The Federal Role in Education Overview

Education is primarily a State and local responsibility in the United States. It is States and communities, as well as public and private organizations of all kinds, that establish schools and colleges, develop curricula, and determine requirements for enrollment and graduation. The structure of education finance in America reflects this predominant State and local role. Of an estimated $909 billion being spent nationwide on education at all levels for school year 2004-2005, about 90 percent comes from State, local, and private sources.

That means the Federal contribution to national education expenditures is about 10 percent. This 10 percent includes educational expenditures not only from the Department of Education (ED) but also from other Federal agencies, such as the Department of Health and Human Services’ Head Start program and the Department of Agriculture’s School Lunch program. Subtract these other dollars, and ED is left with less than 8 percent of total education spending. ED’s $71.5 billion appropriation, by the way, is about 2.9 percent of the Federal Government’s nearly $2.5 trillion budget in fiscal year 2005.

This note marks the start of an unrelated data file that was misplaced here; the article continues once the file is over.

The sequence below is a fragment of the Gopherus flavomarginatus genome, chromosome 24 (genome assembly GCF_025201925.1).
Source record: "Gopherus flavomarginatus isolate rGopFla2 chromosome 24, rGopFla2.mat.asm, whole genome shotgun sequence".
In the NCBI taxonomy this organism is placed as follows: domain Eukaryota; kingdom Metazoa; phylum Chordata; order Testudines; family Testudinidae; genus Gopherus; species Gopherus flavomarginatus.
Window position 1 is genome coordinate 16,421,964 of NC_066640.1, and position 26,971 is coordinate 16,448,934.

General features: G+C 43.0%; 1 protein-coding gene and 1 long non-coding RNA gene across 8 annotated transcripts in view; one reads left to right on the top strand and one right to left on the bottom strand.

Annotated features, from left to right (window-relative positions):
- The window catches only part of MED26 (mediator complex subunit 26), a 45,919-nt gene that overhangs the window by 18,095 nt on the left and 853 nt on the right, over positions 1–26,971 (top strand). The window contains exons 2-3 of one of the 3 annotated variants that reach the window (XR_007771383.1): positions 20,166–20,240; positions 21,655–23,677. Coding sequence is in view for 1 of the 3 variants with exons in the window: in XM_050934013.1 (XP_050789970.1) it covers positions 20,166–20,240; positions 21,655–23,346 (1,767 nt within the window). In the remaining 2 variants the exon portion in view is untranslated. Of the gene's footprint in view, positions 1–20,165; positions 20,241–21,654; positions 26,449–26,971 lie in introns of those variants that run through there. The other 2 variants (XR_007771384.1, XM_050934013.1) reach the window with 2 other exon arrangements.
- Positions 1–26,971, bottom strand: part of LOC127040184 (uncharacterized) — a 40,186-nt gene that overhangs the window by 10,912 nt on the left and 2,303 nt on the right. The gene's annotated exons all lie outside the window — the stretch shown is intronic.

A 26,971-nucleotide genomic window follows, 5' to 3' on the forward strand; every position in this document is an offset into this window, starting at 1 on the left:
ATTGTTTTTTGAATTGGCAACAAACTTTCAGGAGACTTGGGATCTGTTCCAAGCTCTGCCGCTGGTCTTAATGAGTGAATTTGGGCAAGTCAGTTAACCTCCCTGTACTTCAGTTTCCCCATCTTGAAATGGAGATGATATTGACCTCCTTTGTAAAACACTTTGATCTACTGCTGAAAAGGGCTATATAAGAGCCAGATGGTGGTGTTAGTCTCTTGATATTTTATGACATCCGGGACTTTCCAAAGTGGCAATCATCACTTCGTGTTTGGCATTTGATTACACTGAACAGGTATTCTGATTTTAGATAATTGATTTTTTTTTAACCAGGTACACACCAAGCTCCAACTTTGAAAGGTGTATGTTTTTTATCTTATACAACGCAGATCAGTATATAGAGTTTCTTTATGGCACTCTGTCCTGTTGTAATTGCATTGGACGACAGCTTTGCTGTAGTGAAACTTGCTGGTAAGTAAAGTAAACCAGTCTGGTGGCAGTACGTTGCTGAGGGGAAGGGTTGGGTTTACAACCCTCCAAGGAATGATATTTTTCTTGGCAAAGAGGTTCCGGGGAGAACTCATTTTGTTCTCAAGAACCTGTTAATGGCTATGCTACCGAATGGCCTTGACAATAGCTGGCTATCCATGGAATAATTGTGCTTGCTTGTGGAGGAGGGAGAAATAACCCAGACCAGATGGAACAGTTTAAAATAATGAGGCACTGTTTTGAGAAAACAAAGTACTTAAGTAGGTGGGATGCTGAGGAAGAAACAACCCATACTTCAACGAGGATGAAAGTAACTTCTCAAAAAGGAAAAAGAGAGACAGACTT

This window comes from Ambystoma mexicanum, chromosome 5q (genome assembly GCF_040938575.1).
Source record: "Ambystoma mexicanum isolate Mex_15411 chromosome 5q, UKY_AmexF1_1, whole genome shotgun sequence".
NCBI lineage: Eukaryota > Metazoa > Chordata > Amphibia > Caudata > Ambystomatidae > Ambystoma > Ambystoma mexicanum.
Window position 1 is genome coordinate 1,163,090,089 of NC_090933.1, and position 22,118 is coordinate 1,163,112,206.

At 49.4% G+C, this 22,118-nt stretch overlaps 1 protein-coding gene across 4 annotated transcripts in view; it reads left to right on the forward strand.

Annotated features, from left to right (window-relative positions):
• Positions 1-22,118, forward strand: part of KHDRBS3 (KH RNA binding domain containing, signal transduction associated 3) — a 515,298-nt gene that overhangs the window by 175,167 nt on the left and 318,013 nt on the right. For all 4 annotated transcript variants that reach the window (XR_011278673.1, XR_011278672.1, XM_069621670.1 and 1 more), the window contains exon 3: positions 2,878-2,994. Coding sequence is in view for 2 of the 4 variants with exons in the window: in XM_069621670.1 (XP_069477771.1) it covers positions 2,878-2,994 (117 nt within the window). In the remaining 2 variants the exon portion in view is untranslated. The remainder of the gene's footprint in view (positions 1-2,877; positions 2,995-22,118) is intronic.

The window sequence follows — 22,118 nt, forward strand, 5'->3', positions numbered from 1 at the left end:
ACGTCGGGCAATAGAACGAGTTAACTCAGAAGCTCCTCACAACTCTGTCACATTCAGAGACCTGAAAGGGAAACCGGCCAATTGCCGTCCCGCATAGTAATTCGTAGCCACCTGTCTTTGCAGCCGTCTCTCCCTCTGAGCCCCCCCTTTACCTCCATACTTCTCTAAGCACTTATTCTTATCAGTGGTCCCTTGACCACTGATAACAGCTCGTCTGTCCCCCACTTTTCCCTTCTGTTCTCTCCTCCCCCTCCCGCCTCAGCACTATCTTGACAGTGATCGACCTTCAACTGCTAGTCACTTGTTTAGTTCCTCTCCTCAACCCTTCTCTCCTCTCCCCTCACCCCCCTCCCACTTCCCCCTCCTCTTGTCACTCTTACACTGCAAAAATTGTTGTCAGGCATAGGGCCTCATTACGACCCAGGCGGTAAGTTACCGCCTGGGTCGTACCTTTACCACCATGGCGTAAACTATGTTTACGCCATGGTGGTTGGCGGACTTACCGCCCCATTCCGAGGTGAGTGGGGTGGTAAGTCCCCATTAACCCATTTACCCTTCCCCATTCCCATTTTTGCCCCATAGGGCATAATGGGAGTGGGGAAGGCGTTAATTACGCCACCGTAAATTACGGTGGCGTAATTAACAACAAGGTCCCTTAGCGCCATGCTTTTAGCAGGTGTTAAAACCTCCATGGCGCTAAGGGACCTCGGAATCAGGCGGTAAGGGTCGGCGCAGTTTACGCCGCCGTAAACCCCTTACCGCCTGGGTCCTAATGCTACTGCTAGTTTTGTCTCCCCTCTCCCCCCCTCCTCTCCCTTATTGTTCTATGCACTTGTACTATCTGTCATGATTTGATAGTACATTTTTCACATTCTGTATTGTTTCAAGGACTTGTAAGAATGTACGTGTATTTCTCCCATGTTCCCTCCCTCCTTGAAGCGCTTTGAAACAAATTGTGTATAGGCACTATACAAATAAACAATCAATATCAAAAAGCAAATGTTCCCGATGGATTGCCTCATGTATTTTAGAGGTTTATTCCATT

Although 8 percent may not sound like much, ED works hard to get a big bang for its taxpayer-provided bucks by targeting its funds where they can do the most good. This targeting reflects the historical development of the Federal role in education as a kind of “emergency response system,” a means of filling gaps in State and local support for education when critical national needs arise.